Dear Annie: I have been married to a special man for 23 years. The problem is he has too close of a relationship with his mother. It doesn't allow the two of us to have any adult space.
We didn't entirely get along under one roof because he would say critical and hurtful things to me. About 10 years ago, I moved down the road into my own space. Since then, we have gotten along better and are much kinder to each other. The problem, however, is my mother-in-law. She insists on calling my husband and talking for several hours every Sunday. I used to talk to her, too, but grew bored with it because I had nothing to say after 20 minutes. He loves small talk.
I wanted time for the two of us to have an occasional weekend alone, but he always had this obligatory hourslong phone call. I decided to tolerate this and took a Sunday job so I'd keep busy. But gradually, the calls encroached on the rest of our week. Every time we took a trip together, she'd call multiple times while he was driving to be certain he hadn't crashed. She somehow manages to call every time we are intimate. And of course, the real problem is that my husband answers these calls or lets the answering machine pick them up so we can hear her message. She is amazingly loud. How am I supposed to be passionate when I can hear her booming voice in the background?
Annie, I've tried everything. I asked him to phone her before my visits so we could have some time alone. I've asked him to let her know we need time to ourselves. But I'm worn out. I've stopped asking. I rarely visit him these days.
My father-in-law was recently diagnosed with terminal cancer. Am I being small-minded now that my mother-in-law has real worries and fears? — Phoenix
Dear Phoenix: The fact that your mother-in-law is going through some difficult times means you should be kind and considerate, even helpful when possible, but not a doormat. If you could periodically phone, visit her to see how she's doing, offer to bring groceries or stay with her husband so she can have a break, those would be kind gestures. But your husband has chosen not to limit his mother's phone calls even though it interferes with his relationship with you. That is unlikely to change, especially now.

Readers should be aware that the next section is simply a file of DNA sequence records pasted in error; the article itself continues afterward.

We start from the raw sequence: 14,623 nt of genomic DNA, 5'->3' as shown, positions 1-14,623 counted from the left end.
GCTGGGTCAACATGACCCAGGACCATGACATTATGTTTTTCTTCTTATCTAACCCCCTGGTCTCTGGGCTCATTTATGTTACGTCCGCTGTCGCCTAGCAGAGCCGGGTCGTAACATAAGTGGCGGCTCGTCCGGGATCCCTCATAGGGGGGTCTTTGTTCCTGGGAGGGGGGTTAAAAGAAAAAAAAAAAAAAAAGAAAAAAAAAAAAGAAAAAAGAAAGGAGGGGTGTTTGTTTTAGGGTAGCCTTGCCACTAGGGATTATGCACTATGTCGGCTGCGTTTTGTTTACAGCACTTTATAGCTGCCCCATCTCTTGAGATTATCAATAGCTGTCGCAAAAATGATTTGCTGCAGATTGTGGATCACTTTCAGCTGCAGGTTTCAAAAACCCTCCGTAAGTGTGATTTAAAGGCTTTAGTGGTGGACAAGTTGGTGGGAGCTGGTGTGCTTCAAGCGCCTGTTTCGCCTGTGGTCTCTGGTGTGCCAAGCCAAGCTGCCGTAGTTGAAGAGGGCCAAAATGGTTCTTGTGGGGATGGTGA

Dear Annie: I do not have a dishwasher. I wash all of my dishes and silverware by hand. I place my silverware in the dish drain rack with the handles down and the eating end up. I think it makes sense that the water drains away from the eating end, making it more sanitary. And the bottom of the drain can accumulate all kinds of detritus. Why would I want my fork tines in that?
My friend disagrees and says it should be the other way around so that you don't catch your hand on a knife while emptying the dish rack. What do you say? — Em From Indy
Dear Em: We're with you when it comes to forks, spoons and butter knives, but sharp knives should be placed facing down in order to avoid injury.
Dear Annie: This is in response to "Less Generous." I, too, consider myself thoughtful and generous. For years, I sent cards, gifts, photos, etc. for every occasion. My efforts seemed to go unappreciated, so I stopped. I now focus on the people who do respond to my efforts, and I cultivate those relationships.
I am teaching my 7-year-old daughter to write thank-you notes. She says, "Do I have to?" I say, "Yes. If someone made the effort to think of you, then you need to acknowledge their effort." I hope it sticks. — Still Generous
This Classic Annie's Mailbox column was originally published in 2014. To find out more about Classic Annie's Mailbox and read features by other Creators Syndicate writers and cartoonists, visit Creators Syndicate at www.creators.com.